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Governor's task force releases final report on fighting opioid addiction

Posted at 2:40 PM, Dec 06, 2016
and last updated 2016-12-07 09:30:17-05

INDIANAPOLIS -- A drug task force convened by Gov. Mike Pence says the state of Indiana should treat addiction as a public health issue, rather than a criminal one, in its final report released this week.

The report, compiled by the Governor's Task Force on Drug Enforcement, Treatment & Prevention, covers everything from the effectiveness of efforts to combat the HIV epidemic in Scott County to recommendations for treating inmates with substance use disorders.

FULL REPORT | Governor's Task Force on Drug Enforcement, Treatment & Prevention Final Report

The task force itself was authorized in 2014 by the Indiana General Assembly and is comprised of 50 members from the law enforcement, public health, legislative and faith communities.

The report's conclusions come on the heels of a letter from U.S. Surgeon General Dr. Vivek Murthy, who urged the country to start treating addiction as a chronic disease.

“We have to stop treating addiction as a moral failing, and start seeing it for what it is: a chronic disease that must be treated with urgency and compassion," Murthy wrote.

In the report, the task force makes 17 recommendations for enforcement, treatment and prevention of substance used disorders in Indiana. Those recommendations include:

  • FSSA pursuing a Medicaid 1115 Demonstration Waiver – This would allow Hoosiers enrolled in Medicaid to access funding for substance abuse treatment options not currently covered by the program. The Affordable Care Act currently requires insurance providers, including Medicaid, to cover all basic aspects of addiction treatment.
  • Raising awareness of Aaron's Law – Senate Enrolled Act 406-2015, otherwise known as Aaron's Law, allows Hoosiers to obtain a prescription for the anti-overdose drug naloxone if they believe someone they know is at risk of an opioid overdose. Prior to the law, only emergency workers were allowed to carry the drug.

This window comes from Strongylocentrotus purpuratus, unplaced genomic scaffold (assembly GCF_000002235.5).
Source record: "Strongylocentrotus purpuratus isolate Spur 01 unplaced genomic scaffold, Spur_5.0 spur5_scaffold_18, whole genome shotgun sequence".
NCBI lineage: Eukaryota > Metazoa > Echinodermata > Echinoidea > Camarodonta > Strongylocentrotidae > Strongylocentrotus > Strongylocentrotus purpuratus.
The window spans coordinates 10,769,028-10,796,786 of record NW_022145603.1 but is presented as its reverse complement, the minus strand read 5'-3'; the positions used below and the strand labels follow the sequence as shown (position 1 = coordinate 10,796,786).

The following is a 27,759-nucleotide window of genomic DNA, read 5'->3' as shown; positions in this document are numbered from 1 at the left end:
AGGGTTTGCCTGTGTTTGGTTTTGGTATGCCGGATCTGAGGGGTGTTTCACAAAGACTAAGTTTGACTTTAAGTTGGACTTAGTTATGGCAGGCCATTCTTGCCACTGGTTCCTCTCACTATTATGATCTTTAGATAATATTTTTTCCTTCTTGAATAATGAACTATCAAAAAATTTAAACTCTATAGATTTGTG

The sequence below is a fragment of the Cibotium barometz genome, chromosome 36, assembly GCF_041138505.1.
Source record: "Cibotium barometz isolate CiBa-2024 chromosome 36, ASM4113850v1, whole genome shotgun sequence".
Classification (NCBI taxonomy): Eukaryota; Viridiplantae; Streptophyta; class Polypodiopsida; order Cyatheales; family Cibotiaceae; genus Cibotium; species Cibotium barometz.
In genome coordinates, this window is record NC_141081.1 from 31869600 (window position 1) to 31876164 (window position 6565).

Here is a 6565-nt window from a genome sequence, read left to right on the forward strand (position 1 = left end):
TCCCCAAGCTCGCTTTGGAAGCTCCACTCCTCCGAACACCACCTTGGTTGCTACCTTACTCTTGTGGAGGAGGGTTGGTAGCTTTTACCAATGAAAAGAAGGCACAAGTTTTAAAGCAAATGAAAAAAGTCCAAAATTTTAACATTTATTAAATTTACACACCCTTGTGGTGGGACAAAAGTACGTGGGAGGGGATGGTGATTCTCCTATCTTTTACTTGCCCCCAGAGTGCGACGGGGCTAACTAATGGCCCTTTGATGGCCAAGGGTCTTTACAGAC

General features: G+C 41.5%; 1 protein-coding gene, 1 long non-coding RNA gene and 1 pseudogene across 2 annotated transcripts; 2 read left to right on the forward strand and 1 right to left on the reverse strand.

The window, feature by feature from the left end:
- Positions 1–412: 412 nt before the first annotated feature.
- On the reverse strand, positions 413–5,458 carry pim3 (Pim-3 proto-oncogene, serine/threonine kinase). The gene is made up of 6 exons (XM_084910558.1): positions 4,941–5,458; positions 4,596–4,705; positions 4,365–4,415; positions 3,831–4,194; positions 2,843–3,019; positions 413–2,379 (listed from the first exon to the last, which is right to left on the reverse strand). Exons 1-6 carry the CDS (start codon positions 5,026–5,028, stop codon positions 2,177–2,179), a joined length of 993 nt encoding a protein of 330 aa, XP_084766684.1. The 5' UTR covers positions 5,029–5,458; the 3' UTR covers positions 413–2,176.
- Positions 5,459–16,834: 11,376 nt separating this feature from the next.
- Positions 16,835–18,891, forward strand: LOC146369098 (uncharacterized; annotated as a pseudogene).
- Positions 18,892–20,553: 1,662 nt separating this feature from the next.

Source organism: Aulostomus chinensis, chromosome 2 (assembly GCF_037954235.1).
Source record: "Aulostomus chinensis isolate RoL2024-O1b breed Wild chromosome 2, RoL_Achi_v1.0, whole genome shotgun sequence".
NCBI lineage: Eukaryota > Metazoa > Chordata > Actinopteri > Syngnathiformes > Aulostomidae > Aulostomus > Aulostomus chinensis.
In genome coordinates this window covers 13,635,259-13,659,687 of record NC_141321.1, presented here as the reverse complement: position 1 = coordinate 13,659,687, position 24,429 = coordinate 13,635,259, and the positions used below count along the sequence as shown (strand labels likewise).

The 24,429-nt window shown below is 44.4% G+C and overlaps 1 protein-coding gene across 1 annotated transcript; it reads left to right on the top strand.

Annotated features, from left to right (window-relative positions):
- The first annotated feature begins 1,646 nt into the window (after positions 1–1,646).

• Expand Lifeline Law to include immunity beyond alcohol offenses – The General Assembly took this step in March, passing a law protecting those who contact EMS and stay with people experiencing an opioid-overdose. The law allows them to avoid prosecution for possession of cocaine, meth, paraphernalia, marijuana or a synthetic drug in those circumstances.
  • Pilot a Regional Therapeutic Communities program in Starke County – The state launched its first non-prison-based therapeutic community program in February to treat IDOC offenders with substance abuse problems. The program allows offenders to receive a sentence modification if they complete the program.
  • Direct state agencies to adopt chronic pain prescribing rules – Over-prescription of opioid painkillers has been linked to the explosion of the opioid addiction epidemic. The State Board of Nursing, State Board of Dentistry, Physician Assistant Committee and others have subsequently adopted new rules for prescribing pain medications.
  • Implement the Gold Card Program statewide – Indiana's Gold Car Program allows qualified healthcare providers to prescribe individuals with "clinically appropriate drug abuse treatment" without administrative delays.

While the report touts success in treating the Scott County HIV epidemic – it quotes a survey reporting a drop from 18 to 2 percent in needle-sharing in Scott County – it does not go so far as to recommend permanently lifting Indiana's ban on needle exchange programs.

Currently, counties that wish to offer a needle exchange program must apply for a waiver from the state on an individual basis. As of November 21, eight counties had been approved for needle exchanges and another 16 were working toward potential programs.

The task force's report is non-binding. Legislators will have the opportunity to take up its recommendations in January when the General Assembly resumes session.

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